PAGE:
It is 1461. Edward, son of Richard of York, ascends to the throne, and his willful sister, Margaret, immediately becomes a pawn in European politics as Edward negotiates her marriage. The young Margaret falls deeply in love with Anthony Woodville, the married brother of Edward's queen, Elizabeth. But Edward has arranged for his sister to wed Charles, son of the Duke of Burgundy, and soon Margaret is setting sail for her new life. Her official escort: Anthony Woodville.
Margaret of York eventually commanded the respect and admiration of much of Europe, but it appears to history that she had no emotional intimate. Anne Easter Smith's rare gift for storytelling and her extensive research reveal the love that burned at the center of Margaret's life, adding a new dimension to the story of one of the 15th century's most powerful women.
©2008 Anne Easter Smith; (P)2008 Books on Tape
Excellent Book. A York Family Tree was helpful during reading as the book does stay very close to history and the characters are very believable. The narration was perfect and you leave the book caring about these people as if you really knew them. Always a good result of a well written book.
A fabulous historical fiction story. Following the life of a young noble girl as she becomes princess and falls in love and is betrothed and married to another. A story with depth, character development, & inner plots of love, politics, & religion. All the things you shouldn't speak about at the dinner table weave themselves into this wonderful story.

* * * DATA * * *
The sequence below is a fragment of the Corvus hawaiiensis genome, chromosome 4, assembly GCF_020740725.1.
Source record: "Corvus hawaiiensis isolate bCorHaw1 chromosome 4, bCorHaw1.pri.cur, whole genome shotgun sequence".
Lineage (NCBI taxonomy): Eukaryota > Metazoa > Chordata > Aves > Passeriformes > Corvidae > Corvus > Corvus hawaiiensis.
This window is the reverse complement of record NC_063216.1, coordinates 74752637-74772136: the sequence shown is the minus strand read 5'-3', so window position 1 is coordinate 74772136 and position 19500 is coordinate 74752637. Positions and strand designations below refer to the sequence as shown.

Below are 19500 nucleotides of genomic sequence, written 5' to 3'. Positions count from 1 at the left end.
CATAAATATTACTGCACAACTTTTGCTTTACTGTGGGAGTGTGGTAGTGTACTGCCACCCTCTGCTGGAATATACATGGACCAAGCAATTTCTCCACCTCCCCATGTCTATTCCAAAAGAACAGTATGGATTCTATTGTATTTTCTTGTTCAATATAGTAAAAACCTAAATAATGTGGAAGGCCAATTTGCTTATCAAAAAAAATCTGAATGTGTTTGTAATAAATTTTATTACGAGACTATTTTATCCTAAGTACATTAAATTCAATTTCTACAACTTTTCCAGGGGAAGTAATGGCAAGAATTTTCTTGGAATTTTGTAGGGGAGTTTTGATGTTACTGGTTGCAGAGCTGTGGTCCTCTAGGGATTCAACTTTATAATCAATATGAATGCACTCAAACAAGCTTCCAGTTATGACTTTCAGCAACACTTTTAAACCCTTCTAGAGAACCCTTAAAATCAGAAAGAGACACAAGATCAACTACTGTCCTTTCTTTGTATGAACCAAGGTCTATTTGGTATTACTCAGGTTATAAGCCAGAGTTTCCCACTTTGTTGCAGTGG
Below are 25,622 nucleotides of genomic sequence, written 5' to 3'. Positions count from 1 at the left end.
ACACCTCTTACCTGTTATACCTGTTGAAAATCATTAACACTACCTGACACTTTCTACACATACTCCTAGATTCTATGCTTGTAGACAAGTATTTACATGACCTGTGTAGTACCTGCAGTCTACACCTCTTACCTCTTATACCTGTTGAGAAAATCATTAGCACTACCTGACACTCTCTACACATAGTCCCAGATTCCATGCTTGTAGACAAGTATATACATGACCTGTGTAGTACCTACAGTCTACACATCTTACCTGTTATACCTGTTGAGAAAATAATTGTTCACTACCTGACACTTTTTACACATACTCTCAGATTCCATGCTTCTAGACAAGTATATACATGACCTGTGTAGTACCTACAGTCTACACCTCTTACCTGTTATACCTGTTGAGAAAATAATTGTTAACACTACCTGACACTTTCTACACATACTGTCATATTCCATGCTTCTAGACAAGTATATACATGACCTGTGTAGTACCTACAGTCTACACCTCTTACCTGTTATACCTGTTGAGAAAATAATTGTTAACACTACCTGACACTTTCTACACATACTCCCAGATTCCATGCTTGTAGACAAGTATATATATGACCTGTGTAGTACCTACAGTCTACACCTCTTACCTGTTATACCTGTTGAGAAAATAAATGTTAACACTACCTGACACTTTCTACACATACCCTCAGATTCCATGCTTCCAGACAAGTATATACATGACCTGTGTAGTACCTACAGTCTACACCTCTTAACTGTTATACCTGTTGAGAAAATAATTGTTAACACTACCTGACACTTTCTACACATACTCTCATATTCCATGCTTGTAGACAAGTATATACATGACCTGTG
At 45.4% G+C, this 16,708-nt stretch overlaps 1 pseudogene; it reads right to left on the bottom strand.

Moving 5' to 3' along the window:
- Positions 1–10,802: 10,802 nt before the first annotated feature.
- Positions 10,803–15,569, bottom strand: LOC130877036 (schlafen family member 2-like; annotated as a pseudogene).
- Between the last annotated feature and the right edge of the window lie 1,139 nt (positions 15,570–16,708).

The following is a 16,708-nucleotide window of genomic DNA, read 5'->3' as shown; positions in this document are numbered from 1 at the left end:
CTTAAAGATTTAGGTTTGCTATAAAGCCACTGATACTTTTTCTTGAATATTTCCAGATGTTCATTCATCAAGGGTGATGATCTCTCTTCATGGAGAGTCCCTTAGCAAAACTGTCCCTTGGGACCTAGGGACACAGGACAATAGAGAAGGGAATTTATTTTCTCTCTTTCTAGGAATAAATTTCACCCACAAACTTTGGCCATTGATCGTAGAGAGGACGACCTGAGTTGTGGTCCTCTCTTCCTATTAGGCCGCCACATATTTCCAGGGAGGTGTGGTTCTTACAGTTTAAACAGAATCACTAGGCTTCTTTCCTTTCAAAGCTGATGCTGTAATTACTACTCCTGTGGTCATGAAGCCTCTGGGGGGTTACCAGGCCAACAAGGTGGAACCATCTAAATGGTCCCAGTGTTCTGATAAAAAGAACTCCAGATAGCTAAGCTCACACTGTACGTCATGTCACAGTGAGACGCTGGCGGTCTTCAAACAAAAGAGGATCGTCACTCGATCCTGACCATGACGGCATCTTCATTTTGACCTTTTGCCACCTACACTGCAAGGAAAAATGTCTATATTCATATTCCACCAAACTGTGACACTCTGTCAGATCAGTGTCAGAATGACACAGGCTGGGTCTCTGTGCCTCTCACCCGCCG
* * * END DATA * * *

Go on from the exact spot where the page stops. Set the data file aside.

The story line flows like a novel. Kept my interest to the end. Especially enjoyed the scene descriptions. Rosalyn Landor is an excellent narrator.
The second book in the trilogy is well told, interesting and a good listen but doesn't captivate like the first story. I liked it well enough and am looking forward to the third in the series
This book is geared more to someone looking for a pure romance novel without regard to history.
Another book by Margaret Atwood, I am hooked!
She was unconvincing, but mostly because of the book's poor material.
I am completely disapointed and bored with this book, cannot make it past first 2 hours.
The author portrays Margaret of York as a cat in heat oogling at every man she sees, from a courrier to the married Antony Woodville, brother of her (future) Sister-in-law, but fearing marriage. It makes her seem both rediculous and wanton at the same time. I am not buying it.
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